June 25, 2020; Star Tribune (Minneapolis, MN)
In a recent legislative hearing, leaders of Minnesota’s day programs for people with intellectual and developmental disabilities (IDD) had a dire message: They are running out of cash and may not survive through the summer without emergency assistance. The programs are seeking a $30 million relief package to stay afloat until COVID-19 restrictions are lifted.
The government-supported centers provide job training, mental health therapy, and socialization to 30,000 Minnesotans with disabilities from all regions of the state, but many have been closed since March as a result of restrictions imposed to slow the spread of coronavirus.
The centers are normally used by adults with disabilities who live in group homes as well as those that live with their families. The shutdown has been particularly hard on those in group homes, who have been virtually imprisoned. Yet coronavirus has taken a toll, infecting 300 group-home residents and killing 19.
The Minnesota Department of Human Services modified its licensing rules earlier in June, allowing providers to reopen at half capacity, and limiting time with consumers to three hours. But group home residents are still not allowed to attend. According to Chris Serres, writing in the Star Tribune, that limitation has resulted in many centers operating at only 20 percent capacity.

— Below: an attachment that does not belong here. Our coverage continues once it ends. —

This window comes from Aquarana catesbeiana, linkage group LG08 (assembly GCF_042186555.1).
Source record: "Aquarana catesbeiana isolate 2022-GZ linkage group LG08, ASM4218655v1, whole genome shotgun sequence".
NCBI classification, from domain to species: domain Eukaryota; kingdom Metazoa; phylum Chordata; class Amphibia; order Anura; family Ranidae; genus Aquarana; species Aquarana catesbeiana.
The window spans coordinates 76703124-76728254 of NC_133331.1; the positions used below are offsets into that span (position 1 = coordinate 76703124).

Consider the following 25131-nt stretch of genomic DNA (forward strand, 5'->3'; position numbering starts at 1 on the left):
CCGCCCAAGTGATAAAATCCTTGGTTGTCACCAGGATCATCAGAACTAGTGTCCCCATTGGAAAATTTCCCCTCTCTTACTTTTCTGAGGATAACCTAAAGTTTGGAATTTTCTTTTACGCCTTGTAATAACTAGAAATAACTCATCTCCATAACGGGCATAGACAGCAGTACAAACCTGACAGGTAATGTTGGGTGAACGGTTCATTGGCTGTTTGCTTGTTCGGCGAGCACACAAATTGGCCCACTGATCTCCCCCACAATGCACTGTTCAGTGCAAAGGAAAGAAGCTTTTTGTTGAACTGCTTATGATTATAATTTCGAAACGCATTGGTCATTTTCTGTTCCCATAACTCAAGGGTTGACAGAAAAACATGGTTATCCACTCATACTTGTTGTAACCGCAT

At the Senate hearing, leaders of the day programs reported that revenues have dropped 80 to 95 percent. Options, Inc., a nonprofit in Big Lake, MN, is losing $100,000 a month.
“We are in a constant state of distress,” executive director Brenda Geldert testified. “It’s going to be impossible to survive unless we get some relief.”
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At Floodwood Services and Training Inc, 40 miles west of Duluth, revenue has dropped 95 percent. Executive Director Dawn Lamping reported that the program, which normally serves 60 adults, will be forced to close in six weeks, if relief funding is not forthcoming.
Since the pandemic began, these organizations have furloughed or laid off 3,600 employees. But the nonprofits are still paying for buildings, vans, insurance, and so on. Providers and families fear that the agencies will not survive the pandemic, leaving people with IDD isolated and devoid of the supportive therapy, stimulation, and activities that are essential to their health and well-being.
The $30 million measure passed the state’s Senate during the legislature’s special session 67–0, but the House failed to vote on the bill before the session ended.
Senator Jim Abeler, who chairs the committee that held the hearing, pleaded with Governor Tim Waltz to use an executive order to provide the needed funding: “Would you please rescue the disability service sector in Minnesota? This is urgent. Clients literally will not thrive…people will die.”
The IDD programs are not alone in facing unparalleled economic stress. In April, the Minnesota Council of Nonprofits estimated that state nonprofits collectively lost $1 billion. That is a hole that has only grown deeper since and will be extraordinarily difficult to fill without support from philanthropy, the state, and the federal government.
The situation is most dire for nonprofits that provide services from congregate sites. (Among them, childcare providers, which we have discussed before.) Here, state and federal resources will be critical.
In cases like these, social distancing requirements and prolonged periods of closure without sufficient reimbursement can destroy business models and raise hurdles that are unsurmountable without government infusions of capital. That capital may be hard to come by at the state level, as Steve Dubb details here, both this year and next. That leaves the federal government, where the Senate continues to sit on its hands.—Karen Kahn